Back in sunny Froopyland, the storm clouds start to form when Rick reveals that Beth was quite the vicious problem child. This rainbow-verse wasn’t so much a means for Rick to neglect his daughter as it was a tyke prison that could protect the world from her temper. Furthermore, as an attentive father he built her every toy she ever requested. The list is telling: a ray gun, a whip which forces people to like the bearer, invisibility cuffs, a parent leg-trap, a lightning gun, a teddy bear with anatomically correct innards, night-vision googily eye glasses, sound-erasing sneakers, false fingerprints, fall-asleep darts, a lie-detecting doll, an indestructible baseball bat, a ladybug-shaped taser, a fake police badge, location-tracking stickers, rainbow-coloured duct tape, mind-control hair-clips, poison gum and a pink sentient switchblade. Though it’s been decades, the latter cheerfully says it’s still down for some stabbin’.


Beth accepts this different perspective on her past events. Father and daughter reconcile by cloning a new Tommy together. The tender mood of this arts ‘n’ crafts montage is, of course, ruined by a ridiculous song entitled “Doodoo in my Butt” The lyrics posit that every daughter is a doodoo from a dad’s butt, though, biologically speaking, it’s actually a nut. It closes by saying that fathers tend to father wrong and there isn’t a song that can change that. Speaking of clones, Rick offers Beth an out: go find yourself in the multi-verse while a genetic doppleganger handles things at home. It’s unclear which path she takes.

Last but not least, Jerry’s ludicrous subplot rounds off by him admitting he’s a closet racist, beta-male sexist, and a selfish person. An unamused Keara is about to add his head to her trophy wall when it’s revealed why she’s chosen earth as her hunting grounds. Her ex-boyfriend, Trandor appears and asks why she’s decided to hunt and select a new mate on his Earthen domain (she had a choice of 300 galaxies). She starts with the excuses. Trandor says they’re all total gorgon shit. Jerry gets a free deus-ex-machina escape. Roll credits.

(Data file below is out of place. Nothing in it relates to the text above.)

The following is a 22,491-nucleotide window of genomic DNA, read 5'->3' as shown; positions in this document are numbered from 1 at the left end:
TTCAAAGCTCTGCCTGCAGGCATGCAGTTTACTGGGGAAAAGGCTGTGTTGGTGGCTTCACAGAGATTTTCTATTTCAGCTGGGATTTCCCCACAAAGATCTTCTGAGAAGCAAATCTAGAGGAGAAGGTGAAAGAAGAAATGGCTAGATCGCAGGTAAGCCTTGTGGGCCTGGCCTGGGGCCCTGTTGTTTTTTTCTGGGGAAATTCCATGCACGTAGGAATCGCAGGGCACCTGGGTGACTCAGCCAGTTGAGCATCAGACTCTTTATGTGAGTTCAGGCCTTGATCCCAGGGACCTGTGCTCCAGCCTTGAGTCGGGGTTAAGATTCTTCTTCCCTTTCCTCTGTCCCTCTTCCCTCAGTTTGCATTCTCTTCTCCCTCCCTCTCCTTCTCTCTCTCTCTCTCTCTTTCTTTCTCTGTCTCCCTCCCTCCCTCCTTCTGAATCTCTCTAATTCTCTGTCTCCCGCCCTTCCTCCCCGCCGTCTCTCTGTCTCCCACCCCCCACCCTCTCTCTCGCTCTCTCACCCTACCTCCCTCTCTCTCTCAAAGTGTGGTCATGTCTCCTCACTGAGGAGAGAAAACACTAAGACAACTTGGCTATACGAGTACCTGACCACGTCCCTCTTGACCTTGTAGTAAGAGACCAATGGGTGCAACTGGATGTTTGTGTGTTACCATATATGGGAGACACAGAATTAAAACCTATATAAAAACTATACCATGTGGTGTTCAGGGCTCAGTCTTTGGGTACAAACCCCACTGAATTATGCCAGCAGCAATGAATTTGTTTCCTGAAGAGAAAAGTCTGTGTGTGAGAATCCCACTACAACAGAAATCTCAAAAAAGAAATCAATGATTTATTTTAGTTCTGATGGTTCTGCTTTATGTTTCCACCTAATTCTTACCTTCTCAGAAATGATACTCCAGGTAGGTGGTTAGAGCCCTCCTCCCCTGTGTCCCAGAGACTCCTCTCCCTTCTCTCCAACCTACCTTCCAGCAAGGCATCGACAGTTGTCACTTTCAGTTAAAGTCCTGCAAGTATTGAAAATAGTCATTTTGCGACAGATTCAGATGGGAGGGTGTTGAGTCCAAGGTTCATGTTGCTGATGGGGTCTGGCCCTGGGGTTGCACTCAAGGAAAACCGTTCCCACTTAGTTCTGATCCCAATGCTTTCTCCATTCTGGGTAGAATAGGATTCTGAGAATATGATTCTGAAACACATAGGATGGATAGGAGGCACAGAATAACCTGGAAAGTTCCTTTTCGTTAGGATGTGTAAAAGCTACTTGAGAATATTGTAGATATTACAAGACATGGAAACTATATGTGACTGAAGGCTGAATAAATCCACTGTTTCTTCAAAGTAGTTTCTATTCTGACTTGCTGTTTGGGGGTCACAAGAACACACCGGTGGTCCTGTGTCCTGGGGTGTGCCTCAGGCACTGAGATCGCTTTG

Ask an Expert

You are about to post a question on finder.com:

  • Do not enter personal information (eg. surname, phone number, bank details) as your question will be made public
  • finder.com is a financial comparison and information service, not a bank or product provider
  • We cannot provide you with personal advice or recommendations
  • Your answer might already be waiting – check previous questions below to see if yours has already been asked

Finder.com provides guides and information on a range of products and services. Because our content is not financial advice, we suggest talking with a professional before you make any decision.

By submitting your comment or question, you agree to our Privacy and Cookies Policy and Terms of Use.

Questions and responses on finder.com are not provided, paid for or otherwise endorsed by any bank or brand. These banks and brands are not responsible for ensuring that comments are answered or accurate.
Go to site